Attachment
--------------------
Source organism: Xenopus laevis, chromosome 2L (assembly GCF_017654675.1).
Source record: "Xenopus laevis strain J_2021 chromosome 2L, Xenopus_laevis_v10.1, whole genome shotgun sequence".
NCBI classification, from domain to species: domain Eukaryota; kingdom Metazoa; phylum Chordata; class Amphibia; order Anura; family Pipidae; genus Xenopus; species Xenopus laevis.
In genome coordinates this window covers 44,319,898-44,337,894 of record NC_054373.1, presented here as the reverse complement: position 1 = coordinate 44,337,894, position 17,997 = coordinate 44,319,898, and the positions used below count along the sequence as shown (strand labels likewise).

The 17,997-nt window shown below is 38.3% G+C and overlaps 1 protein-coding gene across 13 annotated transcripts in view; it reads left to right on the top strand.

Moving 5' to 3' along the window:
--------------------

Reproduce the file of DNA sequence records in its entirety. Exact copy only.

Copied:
Source organism: Xenopus laevis, chromosome 2L (assembly GCF_017654675.1).
Source record: "Xenopus laevis strain J_2021 chromosome 2L, Xenopus_laevis_v10.1, whole genome shotgun sequence".
NCBI classification, from domain to species: domain Eukaryota; kingdom Metazoa; phylum Chordata; class Amphibia; order Anura; family Pipidae; genus Xenopus; species Xenopus laevis.
In genome coordinates this window covers 44,319,898-44,337,894 of record NC_054373.1, presented here as the reverse complement: position 1 = coordinate 44,337,894, position 17,997 = coordinate 44,319,898, and the positions used below count along the sequence as shown (strand labels likewise).

The 17,997-nt window shown below is 38.3% G+C and overlaps 1 protein-coding gene across 13 annotated transcripts in view; it reads left to right on the top strand.

Moving 5' to 3' along the window: